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Monday, December 6, 2021

Who Born Dog?

Array

Conflicts among siblings, households and even within members of a government or political groupings, are standard occurrences.

Our conflicting dispositions are reasons why we belong to different political parties. In all civilized communities, such situations are managed maturely, especially since historyis replete with similar scenarios and how they were managed. Persons or institutions beset with such occurrences simply refer to the notes of a similar happening, with a view to adopting the appropriate templates to manage the anomaly.

Conflicts, though constitute features of our societies, must not be allowed to degenerate into states where they detract us from our set goals or objectives. When these trends set in, then we have a major challenge in our hands. We must not allow things to get to this level.

The differences between the incumbent President John Evans Atta Mills and ex-president Jerry John Rawlings, both in the same party, are definitely getting out of hand and we cannot pretend that all is well.
The symptoms are so glaring that when the incumbent president claims there is nothing unusual, we can only impute insincerity or an unnecessary piece of diplomacy on his part.

Much as these, for us newspersons, sound newsworthy and therefore worth publishing and airing, we shudder to think about their negative repercussions on the country.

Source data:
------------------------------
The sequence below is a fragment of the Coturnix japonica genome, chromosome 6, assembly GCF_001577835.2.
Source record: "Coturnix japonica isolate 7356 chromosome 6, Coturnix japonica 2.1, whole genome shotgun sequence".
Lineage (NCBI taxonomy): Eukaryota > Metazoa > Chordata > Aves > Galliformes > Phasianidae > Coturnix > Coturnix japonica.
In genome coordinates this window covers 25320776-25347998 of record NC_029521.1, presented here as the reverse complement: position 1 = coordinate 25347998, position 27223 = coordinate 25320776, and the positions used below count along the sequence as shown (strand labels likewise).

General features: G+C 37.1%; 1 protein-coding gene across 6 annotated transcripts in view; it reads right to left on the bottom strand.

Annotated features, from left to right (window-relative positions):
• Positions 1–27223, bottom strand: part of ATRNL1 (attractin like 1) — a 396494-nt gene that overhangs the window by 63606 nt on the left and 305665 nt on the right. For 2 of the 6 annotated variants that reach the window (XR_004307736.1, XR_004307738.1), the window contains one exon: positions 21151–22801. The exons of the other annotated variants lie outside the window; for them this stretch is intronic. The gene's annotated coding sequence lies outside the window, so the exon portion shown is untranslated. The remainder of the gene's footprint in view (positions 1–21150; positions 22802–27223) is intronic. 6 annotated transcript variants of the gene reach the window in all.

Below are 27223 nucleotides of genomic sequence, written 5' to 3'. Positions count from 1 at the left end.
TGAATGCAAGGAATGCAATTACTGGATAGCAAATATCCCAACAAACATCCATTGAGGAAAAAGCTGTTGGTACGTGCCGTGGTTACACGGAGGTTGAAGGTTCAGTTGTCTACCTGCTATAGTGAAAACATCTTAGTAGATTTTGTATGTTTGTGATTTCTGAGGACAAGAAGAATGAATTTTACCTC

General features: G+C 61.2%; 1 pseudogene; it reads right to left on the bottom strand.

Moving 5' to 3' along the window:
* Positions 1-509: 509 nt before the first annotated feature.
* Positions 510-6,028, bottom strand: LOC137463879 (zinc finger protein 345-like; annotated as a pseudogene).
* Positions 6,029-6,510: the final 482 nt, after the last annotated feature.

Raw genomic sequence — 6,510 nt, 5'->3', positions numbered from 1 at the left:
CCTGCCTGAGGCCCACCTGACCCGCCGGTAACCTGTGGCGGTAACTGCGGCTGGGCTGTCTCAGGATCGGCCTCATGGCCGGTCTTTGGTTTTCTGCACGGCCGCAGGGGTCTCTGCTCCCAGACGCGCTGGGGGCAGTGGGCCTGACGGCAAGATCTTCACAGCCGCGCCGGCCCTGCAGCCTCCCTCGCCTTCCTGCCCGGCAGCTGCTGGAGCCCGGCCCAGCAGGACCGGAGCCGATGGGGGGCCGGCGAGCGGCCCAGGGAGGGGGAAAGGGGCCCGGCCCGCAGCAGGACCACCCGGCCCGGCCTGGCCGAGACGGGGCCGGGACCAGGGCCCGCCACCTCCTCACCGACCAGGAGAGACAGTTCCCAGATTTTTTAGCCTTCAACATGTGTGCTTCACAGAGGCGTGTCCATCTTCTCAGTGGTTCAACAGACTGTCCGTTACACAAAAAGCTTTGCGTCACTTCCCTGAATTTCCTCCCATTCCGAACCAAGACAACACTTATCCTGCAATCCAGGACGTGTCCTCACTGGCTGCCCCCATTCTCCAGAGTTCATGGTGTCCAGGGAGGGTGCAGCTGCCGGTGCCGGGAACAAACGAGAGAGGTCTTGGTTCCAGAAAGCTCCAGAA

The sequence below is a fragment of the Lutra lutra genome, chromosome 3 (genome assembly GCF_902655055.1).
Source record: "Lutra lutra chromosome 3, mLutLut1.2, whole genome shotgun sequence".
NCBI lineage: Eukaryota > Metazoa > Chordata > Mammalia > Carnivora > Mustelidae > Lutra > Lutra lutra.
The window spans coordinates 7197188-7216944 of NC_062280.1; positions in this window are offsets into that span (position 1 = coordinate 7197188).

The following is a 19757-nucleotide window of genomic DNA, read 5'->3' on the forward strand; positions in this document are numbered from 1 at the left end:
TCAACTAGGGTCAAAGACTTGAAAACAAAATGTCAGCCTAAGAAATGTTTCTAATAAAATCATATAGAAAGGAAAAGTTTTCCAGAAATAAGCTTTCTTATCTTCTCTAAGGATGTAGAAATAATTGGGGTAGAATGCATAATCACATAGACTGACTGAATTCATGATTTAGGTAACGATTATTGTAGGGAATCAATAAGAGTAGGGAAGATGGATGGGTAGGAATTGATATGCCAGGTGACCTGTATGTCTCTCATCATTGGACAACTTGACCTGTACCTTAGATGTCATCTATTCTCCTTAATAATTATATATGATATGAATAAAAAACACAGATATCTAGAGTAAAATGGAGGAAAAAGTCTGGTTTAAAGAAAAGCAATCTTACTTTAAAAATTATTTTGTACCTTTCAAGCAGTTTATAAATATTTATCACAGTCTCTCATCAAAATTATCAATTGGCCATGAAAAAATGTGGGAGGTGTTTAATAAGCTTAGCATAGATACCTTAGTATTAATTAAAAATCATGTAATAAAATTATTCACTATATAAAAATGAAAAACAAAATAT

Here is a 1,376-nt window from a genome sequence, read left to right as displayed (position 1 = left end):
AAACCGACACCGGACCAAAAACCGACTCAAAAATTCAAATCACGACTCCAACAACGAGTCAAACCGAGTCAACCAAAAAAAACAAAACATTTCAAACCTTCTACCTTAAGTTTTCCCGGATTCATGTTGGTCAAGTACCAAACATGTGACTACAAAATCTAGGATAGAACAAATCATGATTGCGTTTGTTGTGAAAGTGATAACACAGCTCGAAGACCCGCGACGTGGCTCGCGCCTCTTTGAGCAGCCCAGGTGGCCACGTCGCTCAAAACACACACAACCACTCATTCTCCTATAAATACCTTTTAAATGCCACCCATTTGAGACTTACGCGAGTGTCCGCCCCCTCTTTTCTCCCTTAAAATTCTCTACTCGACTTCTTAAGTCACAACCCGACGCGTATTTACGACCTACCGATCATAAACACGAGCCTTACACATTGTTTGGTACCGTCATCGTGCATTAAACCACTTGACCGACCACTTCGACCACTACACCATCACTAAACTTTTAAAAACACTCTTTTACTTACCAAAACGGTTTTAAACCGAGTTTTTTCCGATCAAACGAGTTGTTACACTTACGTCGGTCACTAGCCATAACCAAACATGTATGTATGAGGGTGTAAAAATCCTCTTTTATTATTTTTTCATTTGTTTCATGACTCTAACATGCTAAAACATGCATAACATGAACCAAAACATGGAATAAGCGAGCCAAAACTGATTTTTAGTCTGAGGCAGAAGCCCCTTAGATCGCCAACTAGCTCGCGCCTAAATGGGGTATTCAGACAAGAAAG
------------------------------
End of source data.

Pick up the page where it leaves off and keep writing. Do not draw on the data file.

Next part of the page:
It is our preference that Mr. President is accorded the reverence and peace of mind to allow him undertake the arduous challenge of attending to the duties of state and providing us with water, employment and a host of other demands.

The occasional vitriolic outbursts, to state the least, are worrying and we are concerned that they could impact negatively on the fortunes of the country. There is a story about the latest in such outbursts from the ex-President in which the rather unattractive rhetoric question “who born dog?” is posed, as he descends on the incumbent President. No matter what whitewashing is applied, it is bad enough to warrant a commentary.

The outbursts, no doubt, suggest that the internal conflicts in the NDC are not being managed properly because of the preference of those at the helm of the party’s affairs to incessantly sweep them under the carpet when they rear their heads. For how long can this situation be allowed to fester?

The elders of the party and members of the Council of State, most of who are NDC sympathizers, can do something about the unacceptable development. And it would be in the interest of the party and the country if their efforts reverse the situation.

Mr. Jerry John Rawlings, regardless of what impression some Ghanaians have about him, is a former head of state and therefore deserving of an accompanying respect.

Let Mr. Rawlings therefore conduct and contain himself in a manner which would not reduce his esteem in the eyes of Ghanaians and the rest of the world.

As a citizen or an elder of the NDC, Mr. Rawlings is entitled to holding his own views but in expressing these, he must show appropriate reverence to the high office which he once held so that its sanctity is upheld at all times.

Such outbursts, which are becoming all too common, hurt the nation, party and the democratic heritage we are building for ourselves and posterity.

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